You may be a computer whiz, a scientific genius, or a master of mathematical theories. However, to be successful, you need more than just expertise in your given specialty. In fact, according to the National Association of Colleges and Employees (NACE), when participating employers were asked to name the attributes they seek in candidates, they responded as follows:
Leadership is such an important trait that employers ranked it equally as important as a candidate’s major, and when choosing between two candidates, leadership experience can be the deciding factor. In response to the demand for employees who also possess emotional intelligence, some postsecondary schools are incorporating soft skills in scientific and technical specialties. For example, Penn State’s Engineering Department offers a career development class for junior and senior engineering students that includes such topics as teambuilding skills, communication skills, and leadership strategies.
So why are intangible skills so important to employers?
Companies want employees who can supervise and direct other workers. They want employees who can cultivate relationships up, down, and across the organizational chain; assess, motivate, encourage, and discipline workers; build teams, resolve conflicts, and help to create the desired culture.
Most employees are part of a team/department/division, and even those who are not on an official team need to collaborate with other employees. You may prefer to work alone, but it’s important to demonstrate that you understand and appreciate the value of joining forces and working in partnership with others to accomplish the company’s goals.
Successful communication involves five components . Verbal communication refers to your ability to speak clearly and concisely. Nonverbal communication includes the capacity to project positive body language and facial expressions. Aural communication is the ability to listen to and actually hear what others are saying. Written communication refers to your skillfulness in composing text messages, reports, and other types of documents. And visual communication involves your ability to relay information using pictures and other visual aids.
Many people shirk from problems because they don’t understand that companies hire employees to solve problems. Glitches, bumps in the road, and stumbling blocks are a part of the job. The ability to use your knowledge to find answers to pressing problems and formulate workable solutions will demonstrate that you can handle – and excel in – your job.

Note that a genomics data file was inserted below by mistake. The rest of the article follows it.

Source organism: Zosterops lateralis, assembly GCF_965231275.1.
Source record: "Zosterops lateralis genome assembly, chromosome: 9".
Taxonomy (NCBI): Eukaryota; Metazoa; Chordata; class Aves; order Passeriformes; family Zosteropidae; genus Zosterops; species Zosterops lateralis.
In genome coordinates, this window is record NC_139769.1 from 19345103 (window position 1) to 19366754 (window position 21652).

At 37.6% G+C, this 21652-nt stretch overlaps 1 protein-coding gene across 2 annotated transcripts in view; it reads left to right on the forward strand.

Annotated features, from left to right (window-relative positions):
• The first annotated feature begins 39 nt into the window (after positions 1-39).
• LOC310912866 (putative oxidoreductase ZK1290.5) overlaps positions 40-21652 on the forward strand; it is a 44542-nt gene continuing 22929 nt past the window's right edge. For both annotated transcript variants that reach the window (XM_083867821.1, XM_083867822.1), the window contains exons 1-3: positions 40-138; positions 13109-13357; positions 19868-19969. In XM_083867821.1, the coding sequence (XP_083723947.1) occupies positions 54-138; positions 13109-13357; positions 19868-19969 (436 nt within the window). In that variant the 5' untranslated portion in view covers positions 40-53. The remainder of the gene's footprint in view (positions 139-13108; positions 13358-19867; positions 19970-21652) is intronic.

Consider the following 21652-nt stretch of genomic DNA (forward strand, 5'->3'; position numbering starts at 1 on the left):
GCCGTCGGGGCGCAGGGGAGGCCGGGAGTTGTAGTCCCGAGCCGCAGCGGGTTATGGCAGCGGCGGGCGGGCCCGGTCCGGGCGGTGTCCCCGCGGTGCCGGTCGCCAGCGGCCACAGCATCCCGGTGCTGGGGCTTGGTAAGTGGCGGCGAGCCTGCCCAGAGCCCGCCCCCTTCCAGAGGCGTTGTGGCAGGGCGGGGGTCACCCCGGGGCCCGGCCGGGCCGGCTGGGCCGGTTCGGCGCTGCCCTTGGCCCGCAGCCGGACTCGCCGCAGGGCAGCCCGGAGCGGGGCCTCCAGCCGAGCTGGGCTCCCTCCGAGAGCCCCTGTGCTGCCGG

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While you may have a manager, companies don’t like to spend time micromanaging employees. They expect you to be responsible and do the job that you’re getting paid to do, which includes being punctual when you arrive at work, meeting deadlines, and making sure that your work is error free. And going the extra mile shows that you’re committed to performing your work with excellence.
In the 21st century, companies need to change at the speed of light to remain competitive. So they want workers who can also shift gears or change direction as needed. Also, while the economy may be recovering, many companies are not fully staffed, so they want employees who can wear more than one hat and serve in more than one role.
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This is a broad category of “people skills” and includes the ability to build and maintain relationships, develop rapport, and use diplomacy. It also includes the ability to give and receive constructive criticism, be tolerant and respectful regarding the opinions of others, and empathize with them.
But suppose you don’t have these skills? It’s never too late to develop them. For example, you can learn a lot just by observing other people within the company who excel in these 7 areas. Also, offering to take on more responsibilities at work (serving on committees, planning events, etc.) can help you gain valuable experience. In addition, consider taking online soft-skills courses. Developing emotional intelligence will make you a more valuable employee, and increase your chances of career success.